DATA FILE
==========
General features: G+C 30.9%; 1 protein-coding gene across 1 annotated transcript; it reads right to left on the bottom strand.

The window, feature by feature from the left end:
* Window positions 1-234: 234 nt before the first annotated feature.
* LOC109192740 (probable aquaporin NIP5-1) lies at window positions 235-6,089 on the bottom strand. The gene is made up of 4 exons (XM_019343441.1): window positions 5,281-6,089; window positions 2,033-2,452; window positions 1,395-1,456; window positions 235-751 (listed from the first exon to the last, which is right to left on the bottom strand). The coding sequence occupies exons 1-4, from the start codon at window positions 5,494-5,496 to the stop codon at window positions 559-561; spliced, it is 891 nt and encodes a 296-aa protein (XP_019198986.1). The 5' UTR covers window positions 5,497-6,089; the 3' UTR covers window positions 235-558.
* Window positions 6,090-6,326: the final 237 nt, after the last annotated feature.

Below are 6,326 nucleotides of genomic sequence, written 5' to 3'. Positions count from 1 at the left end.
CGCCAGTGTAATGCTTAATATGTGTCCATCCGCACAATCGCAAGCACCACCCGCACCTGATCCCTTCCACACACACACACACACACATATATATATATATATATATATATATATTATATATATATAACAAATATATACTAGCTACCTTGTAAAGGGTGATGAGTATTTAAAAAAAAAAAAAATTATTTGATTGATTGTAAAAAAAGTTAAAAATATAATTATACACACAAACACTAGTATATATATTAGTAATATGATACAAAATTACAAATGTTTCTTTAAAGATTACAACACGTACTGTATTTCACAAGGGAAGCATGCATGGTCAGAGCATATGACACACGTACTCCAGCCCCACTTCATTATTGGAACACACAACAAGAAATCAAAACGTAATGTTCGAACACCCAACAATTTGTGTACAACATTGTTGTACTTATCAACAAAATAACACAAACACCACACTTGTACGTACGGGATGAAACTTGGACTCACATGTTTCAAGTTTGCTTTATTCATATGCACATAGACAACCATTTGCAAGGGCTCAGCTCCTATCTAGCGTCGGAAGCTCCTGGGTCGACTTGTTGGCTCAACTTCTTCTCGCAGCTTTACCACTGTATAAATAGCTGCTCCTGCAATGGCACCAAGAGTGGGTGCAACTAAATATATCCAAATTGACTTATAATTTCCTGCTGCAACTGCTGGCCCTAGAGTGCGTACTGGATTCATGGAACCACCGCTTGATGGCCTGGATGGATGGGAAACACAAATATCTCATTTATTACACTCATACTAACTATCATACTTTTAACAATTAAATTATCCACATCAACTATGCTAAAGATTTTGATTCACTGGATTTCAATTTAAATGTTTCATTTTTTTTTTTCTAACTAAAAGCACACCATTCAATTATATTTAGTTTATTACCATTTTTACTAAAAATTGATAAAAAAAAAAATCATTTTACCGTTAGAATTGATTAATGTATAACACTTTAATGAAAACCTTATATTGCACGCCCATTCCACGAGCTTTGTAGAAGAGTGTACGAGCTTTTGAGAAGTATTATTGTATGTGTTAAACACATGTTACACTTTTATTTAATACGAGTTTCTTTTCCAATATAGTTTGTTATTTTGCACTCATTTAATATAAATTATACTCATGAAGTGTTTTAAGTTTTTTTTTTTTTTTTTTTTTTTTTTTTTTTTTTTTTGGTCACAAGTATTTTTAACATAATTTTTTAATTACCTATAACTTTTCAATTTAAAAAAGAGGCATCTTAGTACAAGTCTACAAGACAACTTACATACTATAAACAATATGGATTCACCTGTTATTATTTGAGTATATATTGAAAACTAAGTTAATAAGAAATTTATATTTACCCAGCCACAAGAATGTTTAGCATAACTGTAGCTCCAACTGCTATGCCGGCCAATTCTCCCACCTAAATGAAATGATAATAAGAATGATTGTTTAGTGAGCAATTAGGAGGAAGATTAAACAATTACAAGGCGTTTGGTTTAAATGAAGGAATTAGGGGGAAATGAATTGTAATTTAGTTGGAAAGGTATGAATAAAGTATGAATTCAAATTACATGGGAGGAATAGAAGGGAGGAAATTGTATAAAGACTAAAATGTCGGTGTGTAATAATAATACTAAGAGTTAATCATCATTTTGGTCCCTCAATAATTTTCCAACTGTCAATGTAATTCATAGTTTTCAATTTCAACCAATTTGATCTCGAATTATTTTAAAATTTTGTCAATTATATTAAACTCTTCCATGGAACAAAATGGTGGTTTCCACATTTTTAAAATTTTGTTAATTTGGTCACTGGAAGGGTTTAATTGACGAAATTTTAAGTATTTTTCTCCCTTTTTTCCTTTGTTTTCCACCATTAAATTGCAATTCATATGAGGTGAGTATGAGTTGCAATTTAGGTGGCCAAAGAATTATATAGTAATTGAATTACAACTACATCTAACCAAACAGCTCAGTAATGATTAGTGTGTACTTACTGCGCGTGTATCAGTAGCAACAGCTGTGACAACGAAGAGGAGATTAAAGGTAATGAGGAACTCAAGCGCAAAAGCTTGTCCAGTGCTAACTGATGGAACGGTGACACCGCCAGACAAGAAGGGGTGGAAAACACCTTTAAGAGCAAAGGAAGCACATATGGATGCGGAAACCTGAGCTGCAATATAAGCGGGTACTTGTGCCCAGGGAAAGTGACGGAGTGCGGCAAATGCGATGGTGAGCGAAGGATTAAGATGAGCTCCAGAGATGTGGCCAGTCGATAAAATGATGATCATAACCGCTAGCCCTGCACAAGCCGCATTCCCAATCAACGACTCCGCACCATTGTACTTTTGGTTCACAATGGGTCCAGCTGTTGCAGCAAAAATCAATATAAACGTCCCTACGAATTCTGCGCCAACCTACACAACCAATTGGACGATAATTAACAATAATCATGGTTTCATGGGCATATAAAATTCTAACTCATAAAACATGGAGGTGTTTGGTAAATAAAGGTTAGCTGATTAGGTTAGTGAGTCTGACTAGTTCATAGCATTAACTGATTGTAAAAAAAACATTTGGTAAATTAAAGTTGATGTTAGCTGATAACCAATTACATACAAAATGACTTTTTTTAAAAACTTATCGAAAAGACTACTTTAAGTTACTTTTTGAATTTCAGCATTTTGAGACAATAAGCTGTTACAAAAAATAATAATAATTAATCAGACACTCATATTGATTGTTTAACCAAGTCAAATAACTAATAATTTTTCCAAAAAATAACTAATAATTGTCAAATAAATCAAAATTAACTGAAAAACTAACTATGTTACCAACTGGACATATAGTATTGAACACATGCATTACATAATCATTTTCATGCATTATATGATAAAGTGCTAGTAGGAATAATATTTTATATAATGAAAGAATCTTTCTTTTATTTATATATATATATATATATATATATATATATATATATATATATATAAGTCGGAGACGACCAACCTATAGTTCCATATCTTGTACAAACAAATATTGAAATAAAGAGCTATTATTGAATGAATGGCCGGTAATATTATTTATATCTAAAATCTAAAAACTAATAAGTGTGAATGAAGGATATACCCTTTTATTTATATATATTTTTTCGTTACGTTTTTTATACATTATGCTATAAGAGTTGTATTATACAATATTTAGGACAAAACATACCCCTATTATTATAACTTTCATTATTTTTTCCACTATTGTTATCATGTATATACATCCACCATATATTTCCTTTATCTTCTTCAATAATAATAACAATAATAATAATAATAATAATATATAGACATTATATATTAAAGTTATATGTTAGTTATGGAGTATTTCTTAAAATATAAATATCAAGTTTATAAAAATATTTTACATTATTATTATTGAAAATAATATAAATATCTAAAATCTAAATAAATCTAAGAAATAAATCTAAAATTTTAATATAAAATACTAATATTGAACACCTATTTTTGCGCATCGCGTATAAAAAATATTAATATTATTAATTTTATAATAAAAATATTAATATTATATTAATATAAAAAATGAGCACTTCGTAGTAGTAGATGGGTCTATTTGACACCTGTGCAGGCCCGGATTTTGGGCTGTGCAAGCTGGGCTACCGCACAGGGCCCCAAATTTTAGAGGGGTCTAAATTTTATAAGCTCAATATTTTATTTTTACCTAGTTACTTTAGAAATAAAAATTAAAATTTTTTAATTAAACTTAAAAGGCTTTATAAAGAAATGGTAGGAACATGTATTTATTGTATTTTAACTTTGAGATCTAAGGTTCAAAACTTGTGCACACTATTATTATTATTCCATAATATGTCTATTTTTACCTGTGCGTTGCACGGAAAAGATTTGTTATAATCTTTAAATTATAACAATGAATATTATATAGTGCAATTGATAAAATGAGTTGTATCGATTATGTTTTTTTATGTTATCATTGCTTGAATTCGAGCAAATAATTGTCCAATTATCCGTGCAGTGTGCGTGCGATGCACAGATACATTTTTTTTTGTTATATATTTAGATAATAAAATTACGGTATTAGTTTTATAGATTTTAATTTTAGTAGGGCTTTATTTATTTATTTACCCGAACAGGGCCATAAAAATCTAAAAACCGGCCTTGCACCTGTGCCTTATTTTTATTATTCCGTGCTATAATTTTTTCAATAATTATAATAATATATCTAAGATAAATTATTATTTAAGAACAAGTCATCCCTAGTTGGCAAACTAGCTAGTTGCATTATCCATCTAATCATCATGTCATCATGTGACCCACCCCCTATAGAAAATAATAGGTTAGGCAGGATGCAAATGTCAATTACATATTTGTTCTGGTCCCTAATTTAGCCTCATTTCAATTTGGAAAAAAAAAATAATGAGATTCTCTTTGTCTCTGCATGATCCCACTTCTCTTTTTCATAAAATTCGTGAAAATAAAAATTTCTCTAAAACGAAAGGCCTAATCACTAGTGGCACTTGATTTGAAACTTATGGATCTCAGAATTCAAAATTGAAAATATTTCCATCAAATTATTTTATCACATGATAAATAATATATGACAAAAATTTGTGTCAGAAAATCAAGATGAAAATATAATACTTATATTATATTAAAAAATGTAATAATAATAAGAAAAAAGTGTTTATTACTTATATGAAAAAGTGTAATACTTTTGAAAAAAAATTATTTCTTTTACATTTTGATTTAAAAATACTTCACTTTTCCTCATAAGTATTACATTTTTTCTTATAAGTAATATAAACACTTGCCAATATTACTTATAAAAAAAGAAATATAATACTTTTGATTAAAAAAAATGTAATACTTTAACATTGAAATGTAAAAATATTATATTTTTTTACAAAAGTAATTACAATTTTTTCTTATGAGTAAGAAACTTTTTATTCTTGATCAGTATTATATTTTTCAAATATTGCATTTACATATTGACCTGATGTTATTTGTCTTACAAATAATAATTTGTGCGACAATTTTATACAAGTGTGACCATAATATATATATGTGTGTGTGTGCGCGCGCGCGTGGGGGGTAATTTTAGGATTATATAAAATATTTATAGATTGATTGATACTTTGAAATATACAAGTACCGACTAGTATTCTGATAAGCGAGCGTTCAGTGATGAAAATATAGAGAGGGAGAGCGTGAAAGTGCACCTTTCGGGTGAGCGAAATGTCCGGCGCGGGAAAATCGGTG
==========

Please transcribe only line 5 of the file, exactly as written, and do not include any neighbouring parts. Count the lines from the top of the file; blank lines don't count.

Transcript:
* Window positions 6,090-6,326: the final 237 nt, after the last annotated feature.